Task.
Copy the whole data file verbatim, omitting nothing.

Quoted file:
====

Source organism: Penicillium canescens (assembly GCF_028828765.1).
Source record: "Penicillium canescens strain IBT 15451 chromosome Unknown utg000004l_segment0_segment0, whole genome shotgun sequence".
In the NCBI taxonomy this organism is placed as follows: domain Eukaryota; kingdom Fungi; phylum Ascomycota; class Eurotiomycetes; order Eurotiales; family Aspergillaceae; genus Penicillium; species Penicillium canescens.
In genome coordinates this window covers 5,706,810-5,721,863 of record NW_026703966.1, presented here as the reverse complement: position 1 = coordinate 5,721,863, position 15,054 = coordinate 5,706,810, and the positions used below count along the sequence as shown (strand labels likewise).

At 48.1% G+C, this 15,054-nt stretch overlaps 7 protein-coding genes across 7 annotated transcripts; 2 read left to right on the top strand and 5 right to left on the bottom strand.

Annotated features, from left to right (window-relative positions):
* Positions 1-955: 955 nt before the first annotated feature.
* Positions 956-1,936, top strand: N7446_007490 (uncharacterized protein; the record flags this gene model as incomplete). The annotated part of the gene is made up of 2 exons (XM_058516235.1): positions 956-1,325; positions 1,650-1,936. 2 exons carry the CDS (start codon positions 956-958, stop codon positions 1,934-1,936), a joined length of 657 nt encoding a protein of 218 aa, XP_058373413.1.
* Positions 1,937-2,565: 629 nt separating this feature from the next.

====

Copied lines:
Source organism: Penicillium canescens (assembly GCF_028828765.1).
Source record: "Penicillium canescens strain IBT 15451 chromosome Unknown utg000004l_segment0_segment0, whole genome shotgun sequence".
In the NCBI taxonomy this organism is placed as follows: domain Eukaryota; kingdom Fungi; phylum Ascomycota; class Eurotiomycetes; order Eurotiales; family Aspergillaceae; genus Penicillium; species Penicillium canescens.
In genome coordinates this window covers 5,706,810-5,721,863 of record NW_026703966.1, presented here as the reverse complement: position 1 = coordinate 5,721,863, position 15,054 = coordinate 5,706,810, and the positions used below count along the sequence as shown (strand labels likewise).

At 48.1% G+C, this 15,054-nt stretch overlaps 7 protein-coding genes across 7 annotated transcripts; 2 read left to right on the top strand and 5 right to left on the bottom strand.

Annotated features, from left to right (window-relative positions):
* Positions 1-955: 955 nt before the first annotated feature.
* Positions 956-1,936, top strand: N7446_007490 (uncharacterized protein; the record flags this gene model as incomplete). The annotated part of the gene is made up of 2 exons (XM_058516235.1): positions 956-1,325; positions 1,650-1,936. 2 exons carry the CDS (start codon positions 956-958, stop codon positions 1,934-1,936), a joined length of 657 nt encoding a protein of 218 aa, XP_058373413.1.
* Positions 1,937-2,565: 629 nt separating this feature from the next.